Psychological safety is the belief that you won’t be punished when you make a mistake; that it’s okay to speak your mind and to question the status quo. Open and honest communication has a snowball effect for building emotional intelligence. This is because the more you question and the more you learn, the more aware you become. This type of team behaviour creates enormous breakthroughs for a company in terms of new ideas. It also builds the level of confidence and trust that defines high performing teams.

4 They are aware of their strengths and weaknesses

Emotionally Intelligent teams have a collective awareness of each other’s strengths and can use them to the benefit of the team as a whole. They have a strong desire to improve and will actively seek and provide feedback. They will also prioritise team learning, conducting post action reviews to identify learning points.

An emotionally Intelligent team is attuned to their own feelings while working and will step back from the work to address situations that are driving unproductive emotions, while low EI teams will just plough ahead.

5 They work as one

Members of teams with high EI feel part of a worthwhile group. They recognise that they work better together than apart and are likely to reach higher levels of collaboration and productivity. High EI team members know how to keep each other inspired and motivated. They are better able to deal with stressful situations as a result.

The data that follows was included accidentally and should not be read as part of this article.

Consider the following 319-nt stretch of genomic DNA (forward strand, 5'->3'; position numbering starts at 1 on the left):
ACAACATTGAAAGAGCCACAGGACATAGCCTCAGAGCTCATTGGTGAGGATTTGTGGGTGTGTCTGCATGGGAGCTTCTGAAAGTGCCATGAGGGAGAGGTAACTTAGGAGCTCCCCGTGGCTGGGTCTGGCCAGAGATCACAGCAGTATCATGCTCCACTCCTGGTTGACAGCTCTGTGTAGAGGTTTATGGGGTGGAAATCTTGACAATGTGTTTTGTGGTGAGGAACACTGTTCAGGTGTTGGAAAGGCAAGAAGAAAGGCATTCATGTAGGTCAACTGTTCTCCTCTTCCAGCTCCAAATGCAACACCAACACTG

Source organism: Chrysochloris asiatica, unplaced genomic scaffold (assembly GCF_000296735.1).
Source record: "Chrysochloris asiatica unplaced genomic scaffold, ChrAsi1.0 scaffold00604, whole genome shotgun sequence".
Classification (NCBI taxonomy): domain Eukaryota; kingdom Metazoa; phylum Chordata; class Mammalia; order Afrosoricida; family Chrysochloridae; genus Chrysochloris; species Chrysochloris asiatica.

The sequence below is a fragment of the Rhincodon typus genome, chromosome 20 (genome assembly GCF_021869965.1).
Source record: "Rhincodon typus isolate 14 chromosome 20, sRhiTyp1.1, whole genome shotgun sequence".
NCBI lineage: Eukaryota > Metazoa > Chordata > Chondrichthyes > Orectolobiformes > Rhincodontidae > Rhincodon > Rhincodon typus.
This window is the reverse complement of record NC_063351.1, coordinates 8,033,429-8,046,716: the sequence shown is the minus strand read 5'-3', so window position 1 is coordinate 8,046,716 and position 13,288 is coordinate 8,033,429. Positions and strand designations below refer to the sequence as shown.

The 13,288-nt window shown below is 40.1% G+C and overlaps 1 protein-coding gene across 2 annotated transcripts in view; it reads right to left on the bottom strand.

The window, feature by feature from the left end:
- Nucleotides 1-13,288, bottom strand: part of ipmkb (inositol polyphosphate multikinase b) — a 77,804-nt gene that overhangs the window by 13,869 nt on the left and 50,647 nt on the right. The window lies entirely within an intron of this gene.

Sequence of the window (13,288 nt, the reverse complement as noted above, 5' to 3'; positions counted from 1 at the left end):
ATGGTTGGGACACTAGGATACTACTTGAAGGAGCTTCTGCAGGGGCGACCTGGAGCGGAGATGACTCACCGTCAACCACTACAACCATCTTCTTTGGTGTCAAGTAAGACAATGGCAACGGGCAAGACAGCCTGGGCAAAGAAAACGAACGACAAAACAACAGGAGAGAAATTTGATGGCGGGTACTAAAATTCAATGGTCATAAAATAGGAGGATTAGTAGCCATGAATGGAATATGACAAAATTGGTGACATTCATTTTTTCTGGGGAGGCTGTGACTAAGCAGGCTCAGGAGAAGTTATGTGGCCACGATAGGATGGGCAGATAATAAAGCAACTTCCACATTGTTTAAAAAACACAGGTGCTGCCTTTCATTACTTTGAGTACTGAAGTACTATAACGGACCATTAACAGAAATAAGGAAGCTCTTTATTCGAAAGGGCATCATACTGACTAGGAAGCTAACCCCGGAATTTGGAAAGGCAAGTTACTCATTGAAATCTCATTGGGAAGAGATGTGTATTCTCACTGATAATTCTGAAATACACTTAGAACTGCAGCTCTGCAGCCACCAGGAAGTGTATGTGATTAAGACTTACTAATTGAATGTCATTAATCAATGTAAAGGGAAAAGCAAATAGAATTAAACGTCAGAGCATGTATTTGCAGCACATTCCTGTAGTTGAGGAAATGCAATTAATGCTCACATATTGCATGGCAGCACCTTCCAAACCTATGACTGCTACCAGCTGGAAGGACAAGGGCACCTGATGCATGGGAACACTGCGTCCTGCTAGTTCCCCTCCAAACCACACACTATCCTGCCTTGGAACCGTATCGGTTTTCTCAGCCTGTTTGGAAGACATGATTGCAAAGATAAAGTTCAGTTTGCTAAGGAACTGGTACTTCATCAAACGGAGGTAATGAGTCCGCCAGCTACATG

Emotionally intelligent teams build good relations with other teams and will function as a group across organisational boundaries.


It’s easy to identify teams with high emotional intelligence: They are likely to be your highest-performing teams. They lift each other up and give everyone a chance to shine. Naturally, that translates into real results for the business.

As we begin planning for 2023, we hope you’ll consider setting aside the time and resources to develop the emotional intelligence of your team.

Application Hints & Tips Microsoft Power BI

Power BI Mysterious Calculate Function 3: Time Intelligence

DAX (Data Analysis eXpressions) is the function language in Power BI desktop. When DAX is used to create measures, it can hard to understand the logic at times. Especially one function, the Calculate function, can be challenging.



We visit the mysterious Calculate Function for the third time, in this four part series of blogs.

The Calculate function reacts differently to row, column, filter, and table context than the other DAX functions and the Calculate function is important for nesting other functions.